Got Gershwin? Tibbits does – and it’s fun!

BTL Staff
By | 2018-01-15T23:39:40-04:00 July 15th, 2010|Entertainment|

By Bridgette M. Redman

Composer and lyricist George and Ira Gershwin share a talent with playwright Ken Ludwig. The trio know how to delight an audience. Put them together and you get the Tony-award winning 1992 musical “Crazy for You.”
The Tibbits Opera House in Coldwater has picked the perfect crowd-pleaser for its audience. Ludwig packed the musical with 22 Gershwin standards such as “Krazy for You,” “Someone to Watch Over Me,” “Embraceable You,” “I Got Rhythm,” “They Can’t Take That Away from Me” and “Nice Work if You Can Get It.” The plot is pure Ludwig with mix-ups, disguises and plenty of slapstick.
The result is a fun, fluffy tribute to the musicals of the 1930s and the type of shows that the late Gershwins were famous for. The book so seamlessly incorporates the Gershwin songs that one could almost believe they were written for the musical rather than the story for the songs.
The tap dancing extravaganza features 23 actors. Would-be Dancer Bobby Childs wants nothing more than to perform in Zangler’s Follies while his controlling mother and bossy fiancee want him to settle down in business. He gets sent off to Deadrock, Nevada to foreclose on a theater. Instead, he falls in love with Polly Baker and offers to help her save the theater in the style made famous by such classics as “White Christmas,” “Babes in Arms” and the Gershwin production that this musical is based on, “Girl Crazy”: They decide to put on a show.
Mix in cowpokes, an almost-villainous saloon owner, chorus girls and English hotel writers, and you have the makings of “Crazy for You,” a fun musical in which every role was well-cast and with the exception of the male lead, performed with flair and energy.
Ali Gritz’ Polly, the only woman in the town of Deadrock, is a combination of every spunky, tomboyish heroine in the musical canon. Gritz partners her congenial smile with a strong voice that makes her the show’s charmer. She makes the most out of a role that has little depth or uniqueness. Rather, she is a character of nostalgia, a reminder of Annie Oakley or Cole Porter’s Lilli Vanessi.
Given that it is set in the 1930s, we can even forgive Ludwig for his stereotypical, cardboard portrayals of women and the relationships between men and women. The women get slotted into spunky or cute or sultry with their only motivation being to get us to the next dance number.
Timothy Fuchs, who played the hapless Bobby Childs, lacked the charisma of the typical leads from the era, though his tap dancing skills were impressive. He was most appealing when he disguised himself as Bela Zangler — and inspired the melancholy cowboys to find their rhythm. In a cast full of strong voices that carried well in the old-fashioned opera house, Fuchs’ voice weakened in the numbers that stretched his range. He had the look and moves for the role, but neither the voice nor the charm.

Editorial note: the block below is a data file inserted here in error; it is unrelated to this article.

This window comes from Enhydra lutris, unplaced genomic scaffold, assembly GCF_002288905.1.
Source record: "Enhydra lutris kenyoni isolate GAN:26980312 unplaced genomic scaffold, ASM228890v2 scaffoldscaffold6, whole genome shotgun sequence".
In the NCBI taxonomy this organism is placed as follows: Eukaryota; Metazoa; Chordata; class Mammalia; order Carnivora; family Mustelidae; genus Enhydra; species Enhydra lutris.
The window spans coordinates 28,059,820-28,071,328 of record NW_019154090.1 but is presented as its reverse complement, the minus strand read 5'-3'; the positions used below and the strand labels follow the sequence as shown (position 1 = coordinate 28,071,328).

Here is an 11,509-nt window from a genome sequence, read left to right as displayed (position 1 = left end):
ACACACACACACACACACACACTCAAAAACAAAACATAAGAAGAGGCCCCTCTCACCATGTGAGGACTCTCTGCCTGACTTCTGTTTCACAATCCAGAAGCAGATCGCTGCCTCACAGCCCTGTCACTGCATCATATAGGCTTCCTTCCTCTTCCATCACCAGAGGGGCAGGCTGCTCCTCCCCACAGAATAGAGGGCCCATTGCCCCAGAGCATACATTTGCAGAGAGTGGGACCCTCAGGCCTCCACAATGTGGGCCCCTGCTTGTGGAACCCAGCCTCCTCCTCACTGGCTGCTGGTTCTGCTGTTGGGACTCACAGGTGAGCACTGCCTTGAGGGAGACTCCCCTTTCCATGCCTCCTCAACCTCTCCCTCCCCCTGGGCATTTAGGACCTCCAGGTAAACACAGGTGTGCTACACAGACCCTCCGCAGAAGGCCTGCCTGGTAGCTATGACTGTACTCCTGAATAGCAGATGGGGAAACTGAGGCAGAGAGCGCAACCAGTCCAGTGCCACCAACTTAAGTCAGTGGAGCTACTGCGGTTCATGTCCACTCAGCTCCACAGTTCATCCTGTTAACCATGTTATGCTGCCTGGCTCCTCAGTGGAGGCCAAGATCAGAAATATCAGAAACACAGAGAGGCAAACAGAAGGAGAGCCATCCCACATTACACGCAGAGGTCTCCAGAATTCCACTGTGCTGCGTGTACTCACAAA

The trio of harmonizing cowboys — Moose, Mingo and Sam, played respectively by Douglas Robbins, Ryan McDonald and Dick Baker — were clowns in the tradition of Shakespeare, expert at slapstick and committed to broad, entertaining choices. Their ensemble of lethargic characters paradoxically injected energy into the scenes in Deadrock with voices that playfully juggled notes and tossed harmonies back and forth to each other.
Nor were the trio of cowboys the only exuberant ensemble in the cast. The six Follies girls and the “drab denizens of Deadrock” all melded into a perfect chorus of blended voices and high-kicking big dance numbers. Paul Kerr and Kiersten Vorhies joined the show in the latter part of the first half to play the delightfully doofy English tourists Eugene and Patricia Fodor who are blissfully and enthusiastically out of place with their dress, mannerisms, and way of speaking.
Director Kevin Halpin led a fast-paced show in which the rapid set changes from exterior to interior and from New York to Deadrock were handled with a choreography as fluid as the dance numbers. The main flaw in his direction was the lack of attention to sight lines for those seated anywhere but the center or the balcony. It was too easy from even an aisle seat to see into the backstage where actors and techs milled about waiting for cues and entrances.
“Crazy for You” is a perfect summer musical with its festive, nostalgic feel and its joyful celebration of musical standards from the golden era.

REVIEW:
‘Crazy for You’
Tibbits Summer Theatre, 14 S. Hanchett St., Coldwater. Wednesday-Saturday through July 17. $12-$26. 517-278-6029. http://www.tibbits.org

About the Author:

BTL Staff
Between The Lines has been publishing LGBTQ-related content in Southeast Michigan since the early '90s. This year marks the publication's 25th anniversary.